Network Detection and Response (NDR) solutions have become crucial to reliably monitor and protect network operations. However, as network traffic becomes encrypted and data volumes continue to increase, most traditional NDR solutions are reaching their limits. This begs the question: What detection technologies should organisations utilise to ensure maximum security of their systems?
This article will shed light on the concept of Deep Packet Inspection (DPI) and Metadata Analysis. We will compare both detection technologies and examine how modern Network Detection and Response (NDR) solutions can effectively protect IT/OT networks from advanced cyber threats.
DPI is a way of network traffic monitoring used to inspect network packets flowing across a specific connection point or switch. In DPI, the whole traffic is typically mirrored by a core switch to a DPI sensor. The DPI sensor then examins both the header and data section of the packet. If the data section is not encrypted, DPI data are rich in information and allow for robust analysis on the monitored connection points. Traditional NDR solutions rely on DPI-based technologies, which are quite popular to this day. However, in the face of rapidly expanding attack surfaces and evolving IT environments, the limitations of DPI become increasingly prevalent.
Organisations are increasingly using encryption to protect their network traffic and online interactions. Although encryption brings enormous benefits to online privacy and cybersecurity, it also provides a good opportunity for cybercriminals to hide in the dark when launching devastating cyberattacks. As DPI technology was not built for the analysis of encrypted traffic, it has become blind to the inspection of encrypted packet payloads. This is a significant shortfall for DPI since most modern cyberattacks, such as APT, ransomware, and lateral movement, heavily utilise encryption in their attack routine to receive attacks instructions from remote Command and Control Servers (C&C) scattered across the cyberspace. In addition to absent encryption capabilities, DPI requires large amounts of processing power and time in order to thoroughly inspect the data section of packets. Consequently, DPI cannot inspect all network packets in data-heavy networks, making it an unfeasible solution for high-bandwidth networks.
Metadata analysis has been developed to overcome the limitations of DPI. By utilising metadata for network analysis, security teams can monitor all network communications passing through any physical, virtualised or cloud networks without inspecting the entire data section of each packet. Consequently, Metadata analysis is unaffected by encryption and can deal with ever-increasing network traffic. In order to provide security teams with real-time intelligence of all network traffic, Metadata analysis captures vast arrays of attributes about network communications, applications, and actors (e.g. user logins). For instance, for every session passing through the network, the source/destination IP address, session length, protocol used (TCP, UDP), and the type of services used are recorded. Metadata can capture many other key attributes, which effectively help detect and prevent advanced cyberattacks:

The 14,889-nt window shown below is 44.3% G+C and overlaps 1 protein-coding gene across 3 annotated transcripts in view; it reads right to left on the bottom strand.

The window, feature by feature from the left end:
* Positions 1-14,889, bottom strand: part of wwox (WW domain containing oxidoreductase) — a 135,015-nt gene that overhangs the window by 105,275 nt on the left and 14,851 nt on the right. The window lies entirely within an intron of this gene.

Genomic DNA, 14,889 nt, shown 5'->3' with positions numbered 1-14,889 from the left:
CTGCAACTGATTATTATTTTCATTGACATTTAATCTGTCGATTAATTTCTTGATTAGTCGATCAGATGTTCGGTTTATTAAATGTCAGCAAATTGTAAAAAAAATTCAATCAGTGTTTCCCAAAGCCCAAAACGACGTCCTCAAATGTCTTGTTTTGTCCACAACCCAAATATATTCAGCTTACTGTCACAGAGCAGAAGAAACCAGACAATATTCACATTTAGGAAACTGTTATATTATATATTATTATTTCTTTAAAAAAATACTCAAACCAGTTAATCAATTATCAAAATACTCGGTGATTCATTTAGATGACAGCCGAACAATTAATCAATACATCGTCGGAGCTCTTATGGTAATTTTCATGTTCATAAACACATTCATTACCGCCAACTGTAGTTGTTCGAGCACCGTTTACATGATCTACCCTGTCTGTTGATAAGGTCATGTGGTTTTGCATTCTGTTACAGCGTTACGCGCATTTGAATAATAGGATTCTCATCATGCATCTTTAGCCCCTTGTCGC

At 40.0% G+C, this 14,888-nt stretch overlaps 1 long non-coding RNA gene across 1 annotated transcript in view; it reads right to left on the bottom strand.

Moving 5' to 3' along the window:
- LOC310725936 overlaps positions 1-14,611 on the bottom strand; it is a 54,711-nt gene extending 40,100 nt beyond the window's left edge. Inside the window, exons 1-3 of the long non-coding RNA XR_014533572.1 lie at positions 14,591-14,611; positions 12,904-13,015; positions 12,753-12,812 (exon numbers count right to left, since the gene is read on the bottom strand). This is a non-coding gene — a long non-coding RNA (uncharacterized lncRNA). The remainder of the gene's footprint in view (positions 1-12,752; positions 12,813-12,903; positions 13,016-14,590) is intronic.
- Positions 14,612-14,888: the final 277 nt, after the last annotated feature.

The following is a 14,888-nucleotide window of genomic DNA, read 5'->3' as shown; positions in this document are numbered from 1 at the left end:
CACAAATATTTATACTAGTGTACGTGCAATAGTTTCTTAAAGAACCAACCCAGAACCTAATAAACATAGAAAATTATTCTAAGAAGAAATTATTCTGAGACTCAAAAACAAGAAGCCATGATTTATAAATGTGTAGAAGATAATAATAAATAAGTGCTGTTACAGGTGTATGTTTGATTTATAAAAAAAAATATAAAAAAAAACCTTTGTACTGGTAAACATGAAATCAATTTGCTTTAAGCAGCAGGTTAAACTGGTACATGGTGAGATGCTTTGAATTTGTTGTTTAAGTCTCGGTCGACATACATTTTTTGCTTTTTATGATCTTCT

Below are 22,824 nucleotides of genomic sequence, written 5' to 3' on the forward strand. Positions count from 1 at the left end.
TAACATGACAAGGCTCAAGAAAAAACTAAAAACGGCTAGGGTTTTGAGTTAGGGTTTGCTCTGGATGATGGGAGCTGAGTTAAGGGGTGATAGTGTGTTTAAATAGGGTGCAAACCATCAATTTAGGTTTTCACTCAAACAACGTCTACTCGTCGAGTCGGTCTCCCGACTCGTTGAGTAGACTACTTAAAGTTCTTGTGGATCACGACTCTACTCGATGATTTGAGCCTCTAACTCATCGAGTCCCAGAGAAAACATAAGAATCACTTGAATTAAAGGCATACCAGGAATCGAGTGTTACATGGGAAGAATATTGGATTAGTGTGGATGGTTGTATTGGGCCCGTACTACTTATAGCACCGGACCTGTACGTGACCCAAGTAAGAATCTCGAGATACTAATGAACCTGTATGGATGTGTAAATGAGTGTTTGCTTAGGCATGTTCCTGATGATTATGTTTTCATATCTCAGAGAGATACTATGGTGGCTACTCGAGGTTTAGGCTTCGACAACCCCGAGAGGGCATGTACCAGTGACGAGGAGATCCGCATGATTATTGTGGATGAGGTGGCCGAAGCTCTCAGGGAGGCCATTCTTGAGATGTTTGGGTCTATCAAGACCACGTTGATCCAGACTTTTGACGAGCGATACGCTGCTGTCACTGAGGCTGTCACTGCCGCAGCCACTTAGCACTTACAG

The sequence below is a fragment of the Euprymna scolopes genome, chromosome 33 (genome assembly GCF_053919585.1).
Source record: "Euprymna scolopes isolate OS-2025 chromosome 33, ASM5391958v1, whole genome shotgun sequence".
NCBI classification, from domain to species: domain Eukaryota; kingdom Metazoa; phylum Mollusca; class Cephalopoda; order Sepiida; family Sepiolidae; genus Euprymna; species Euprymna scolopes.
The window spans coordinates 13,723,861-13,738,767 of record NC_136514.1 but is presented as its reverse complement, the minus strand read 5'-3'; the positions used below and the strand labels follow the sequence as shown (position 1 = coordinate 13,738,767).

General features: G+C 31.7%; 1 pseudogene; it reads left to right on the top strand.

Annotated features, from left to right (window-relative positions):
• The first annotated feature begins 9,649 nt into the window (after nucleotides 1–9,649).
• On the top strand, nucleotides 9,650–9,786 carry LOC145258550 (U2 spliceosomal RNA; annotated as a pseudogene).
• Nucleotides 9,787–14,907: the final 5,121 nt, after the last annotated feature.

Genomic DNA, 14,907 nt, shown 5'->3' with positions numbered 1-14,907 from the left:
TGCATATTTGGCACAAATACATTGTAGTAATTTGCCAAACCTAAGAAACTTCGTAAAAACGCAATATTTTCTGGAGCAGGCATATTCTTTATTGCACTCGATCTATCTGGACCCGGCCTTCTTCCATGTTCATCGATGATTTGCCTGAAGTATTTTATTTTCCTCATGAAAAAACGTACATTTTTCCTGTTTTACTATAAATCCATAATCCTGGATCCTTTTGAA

✓ Host and server IP address, port number, geo-location information
✓ DNS and DHCP information mapping devices to IP addresses
✓ Web pages accesses along with the URL and header information
✓ Users to systems mapping using DC log data
✓ Encrypted web pages – encryption type, cypher and hash, client/server FQDN
Implementing a Network Detection and Response (NDR) solution based on Metadata analysis provides security teams with reliable insights on what happens inside their network – no matter whether the traffic is encrypted or not. Metadata analysis supplemented by system- and application-logs allow security teams to detect vulnerabilities and improve internal visibility into blind spots, such as shadow IT devices, which are considered a common entry point exploited by cybercriminals. This holistic visibility is not possible with DPI-based NDR solutions. In addition, light-weight metadata allow for efficient log data storage of historical records, facilitating forensics investigations. Data-heavy DPI analysis makes long-term storage of historical data practically infeasible or very expensive. Finally, the metadata approach allows security teams to figure out the source of all traffic passing through corporate networks and monitor suspicious activity on all devices connected to networks, such as IoT devices. This makes complete visibility into corporate networks possible.
The author: David Gugelmann is Founder and CEO of Exeon.